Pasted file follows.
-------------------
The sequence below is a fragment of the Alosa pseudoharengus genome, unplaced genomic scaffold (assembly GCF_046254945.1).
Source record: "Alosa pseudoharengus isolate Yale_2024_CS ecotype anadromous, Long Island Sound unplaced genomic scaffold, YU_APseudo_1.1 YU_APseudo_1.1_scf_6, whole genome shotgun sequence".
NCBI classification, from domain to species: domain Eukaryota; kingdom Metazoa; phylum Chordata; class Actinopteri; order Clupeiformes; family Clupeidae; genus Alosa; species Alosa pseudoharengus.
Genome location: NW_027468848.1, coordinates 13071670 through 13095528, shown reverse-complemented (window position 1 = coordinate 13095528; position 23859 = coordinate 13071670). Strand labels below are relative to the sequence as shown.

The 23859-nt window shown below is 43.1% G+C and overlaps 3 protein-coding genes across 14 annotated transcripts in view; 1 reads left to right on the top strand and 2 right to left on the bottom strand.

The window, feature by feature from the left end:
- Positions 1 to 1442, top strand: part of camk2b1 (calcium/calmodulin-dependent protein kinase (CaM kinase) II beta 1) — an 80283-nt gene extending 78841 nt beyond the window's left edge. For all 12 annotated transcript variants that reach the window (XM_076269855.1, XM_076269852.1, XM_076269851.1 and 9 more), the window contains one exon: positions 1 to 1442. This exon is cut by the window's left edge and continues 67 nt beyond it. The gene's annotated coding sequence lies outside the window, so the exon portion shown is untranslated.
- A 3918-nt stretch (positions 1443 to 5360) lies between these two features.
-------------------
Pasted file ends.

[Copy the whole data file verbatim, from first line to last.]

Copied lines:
The sequence below is a fragment of the Alosa pseudoharengus genome, unplaced genomic scaffold (assembly GCF_046254945.1).
Source record: "Alosa pseudoharengus isolate Yale_2024_CS ecotype anadromous, Long Island Sound unplaced genomic scaffold, YU_APseudo_1.1 YU_APseudo_1.1_scf_6, whole genome shotgun sequence".
NCBI classification, from domain to species: domain Eukaryota; kingdom Metazoa; phylum Chordata; class Actinopteri; order Clupeiformes; family Clupeidae; genus Alosa; species Alosa pseudoharengus.
Genome location: NW_027468848.1, coordinates 13071670 through 13095528, shown reverse-complemented (window position 1 = coordinate 13095528; position 23859 = coordinate 13071670). Strand labels below are relative to the sequence as shown.

The 23859-nt window shown below is 43.1% G+C and overlaps 3 protein-coding genes across 14 annotated transcripts in view; 1 reads left to right on the top strand and 2 right to left on the bottom strand.

The window, feature by feature from the left end:
- Positions 1 to 1442, top strand: part of camk2b1 (calcium/calmodulin-dependent protein kinase (CaM kinase) II beta 1) — an 80283-nt gene extending 78841 nt beyond the window's left edge. For all 12 annotated transcript variants that reach the window (XM_076269855.1, XM_076269852.1, XM_076269851.1 and 9 more), the window contains one exon: positions 1 to 1442. This exon is cut by the window's left edge and continues 67 nt beyond it. The gene's annotated coding sequence lies outside the window, so the exon portion shown is untranslated.
- A 3918-nt stretch (positions 1443 to 5360) lies between these two features.